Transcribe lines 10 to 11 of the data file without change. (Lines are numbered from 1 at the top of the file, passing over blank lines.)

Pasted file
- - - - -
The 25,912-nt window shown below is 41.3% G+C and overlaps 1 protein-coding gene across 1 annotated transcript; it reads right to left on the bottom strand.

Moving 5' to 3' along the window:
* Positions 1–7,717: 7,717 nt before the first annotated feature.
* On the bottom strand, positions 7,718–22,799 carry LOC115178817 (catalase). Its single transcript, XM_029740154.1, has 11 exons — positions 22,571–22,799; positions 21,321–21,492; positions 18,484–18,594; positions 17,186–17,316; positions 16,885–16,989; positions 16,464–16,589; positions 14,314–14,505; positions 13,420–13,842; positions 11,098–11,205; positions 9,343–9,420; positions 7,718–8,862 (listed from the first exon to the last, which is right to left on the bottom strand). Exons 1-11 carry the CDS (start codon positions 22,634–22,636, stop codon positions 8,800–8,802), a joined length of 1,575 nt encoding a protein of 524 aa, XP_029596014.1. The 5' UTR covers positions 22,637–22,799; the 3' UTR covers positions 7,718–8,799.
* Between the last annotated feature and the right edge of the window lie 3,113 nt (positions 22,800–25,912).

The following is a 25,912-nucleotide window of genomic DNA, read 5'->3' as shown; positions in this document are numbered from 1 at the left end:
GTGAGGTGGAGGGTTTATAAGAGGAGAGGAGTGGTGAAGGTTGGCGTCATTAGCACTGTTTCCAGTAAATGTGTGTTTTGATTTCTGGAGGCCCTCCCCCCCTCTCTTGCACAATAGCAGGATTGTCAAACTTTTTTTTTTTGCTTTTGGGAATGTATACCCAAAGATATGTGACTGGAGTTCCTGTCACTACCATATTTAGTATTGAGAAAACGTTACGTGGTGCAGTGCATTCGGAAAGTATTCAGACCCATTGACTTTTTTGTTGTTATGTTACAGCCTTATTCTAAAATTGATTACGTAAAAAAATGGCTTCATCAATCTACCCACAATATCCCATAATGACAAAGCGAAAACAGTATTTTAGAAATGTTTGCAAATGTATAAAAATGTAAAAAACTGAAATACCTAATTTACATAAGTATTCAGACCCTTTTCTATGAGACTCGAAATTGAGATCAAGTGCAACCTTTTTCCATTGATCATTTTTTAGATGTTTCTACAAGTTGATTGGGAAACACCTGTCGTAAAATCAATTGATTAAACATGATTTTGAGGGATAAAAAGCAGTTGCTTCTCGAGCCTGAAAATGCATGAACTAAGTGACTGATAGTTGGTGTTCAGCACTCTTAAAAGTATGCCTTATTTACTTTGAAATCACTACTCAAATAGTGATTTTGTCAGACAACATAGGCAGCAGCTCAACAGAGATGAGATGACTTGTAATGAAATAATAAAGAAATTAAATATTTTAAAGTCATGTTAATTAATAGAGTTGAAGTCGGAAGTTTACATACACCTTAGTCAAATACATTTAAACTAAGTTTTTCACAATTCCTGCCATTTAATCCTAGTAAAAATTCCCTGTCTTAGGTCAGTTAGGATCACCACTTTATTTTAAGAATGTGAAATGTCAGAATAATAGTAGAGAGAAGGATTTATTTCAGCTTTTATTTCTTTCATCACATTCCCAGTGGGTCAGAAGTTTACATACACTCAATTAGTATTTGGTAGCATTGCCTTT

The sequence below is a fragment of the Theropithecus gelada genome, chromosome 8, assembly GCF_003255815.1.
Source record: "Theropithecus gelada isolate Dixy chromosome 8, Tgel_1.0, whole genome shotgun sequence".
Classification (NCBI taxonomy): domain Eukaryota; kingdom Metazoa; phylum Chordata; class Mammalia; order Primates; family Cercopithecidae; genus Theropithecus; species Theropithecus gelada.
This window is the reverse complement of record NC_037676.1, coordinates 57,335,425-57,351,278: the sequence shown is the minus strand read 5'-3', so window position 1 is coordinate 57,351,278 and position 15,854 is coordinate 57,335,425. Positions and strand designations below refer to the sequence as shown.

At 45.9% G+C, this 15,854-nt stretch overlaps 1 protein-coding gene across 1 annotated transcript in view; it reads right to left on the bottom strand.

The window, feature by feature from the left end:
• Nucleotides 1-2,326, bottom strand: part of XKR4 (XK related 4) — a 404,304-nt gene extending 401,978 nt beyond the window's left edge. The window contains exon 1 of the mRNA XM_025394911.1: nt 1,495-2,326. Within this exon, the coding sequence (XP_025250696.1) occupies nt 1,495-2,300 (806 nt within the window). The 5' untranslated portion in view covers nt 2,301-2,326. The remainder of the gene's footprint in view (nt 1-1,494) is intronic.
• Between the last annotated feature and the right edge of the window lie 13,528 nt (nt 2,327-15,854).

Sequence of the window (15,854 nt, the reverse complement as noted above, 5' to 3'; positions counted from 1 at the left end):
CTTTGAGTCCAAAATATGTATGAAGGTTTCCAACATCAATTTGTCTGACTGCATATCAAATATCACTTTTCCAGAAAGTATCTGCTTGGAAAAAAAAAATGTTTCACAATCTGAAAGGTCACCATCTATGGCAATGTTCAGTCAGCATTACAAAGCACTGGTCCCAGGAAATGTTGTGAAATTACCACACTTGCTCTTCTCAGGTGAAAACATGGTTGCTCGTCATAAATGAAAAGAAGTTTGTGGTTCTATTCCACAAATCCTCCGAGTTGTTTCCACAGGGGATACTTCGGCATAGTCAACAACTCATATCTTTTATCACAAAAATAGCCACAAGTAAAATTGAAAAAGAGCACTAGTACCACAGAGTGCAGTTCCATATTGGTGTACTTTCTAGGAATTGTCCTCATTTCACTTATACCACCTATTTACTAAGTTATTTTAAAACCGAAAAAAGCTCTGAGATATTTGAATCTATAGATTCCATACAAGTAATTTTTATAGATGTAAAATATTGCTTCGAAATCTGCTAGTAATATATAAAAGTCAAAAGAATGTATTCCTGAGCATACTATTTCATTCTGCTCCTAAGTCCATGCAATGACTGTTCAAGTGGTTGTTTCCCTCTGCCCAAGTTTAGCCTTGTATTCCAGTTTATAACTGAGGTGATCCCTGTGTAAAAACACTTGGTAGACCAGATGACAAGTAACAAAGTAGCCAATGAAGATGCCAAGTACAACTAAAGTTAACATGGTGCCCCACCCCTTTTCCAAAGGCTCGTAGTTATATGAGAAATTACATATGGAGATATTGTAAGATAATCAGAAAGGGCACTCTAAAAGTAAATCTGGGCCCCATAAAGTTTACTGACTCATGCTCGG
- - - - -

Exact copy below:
Classification (NCBI taxonomy): domain Eukaryota; kingdom Metazoa; phylum Chordata; class Mammalia; order Primates; family Cercopithecidae; genus Theropithecus; species Theropithecus gelada.
This window is the reverse complement of record NC_037676.1, coordinates 57,335,425-57,351,278: the sequence shown is the minus strand read 5'-3', so window position 1 is coordinate 57,351,278 and position 15,854 is coordinate 57,335,425. Positions and strand designations below refer to the sequence as shown.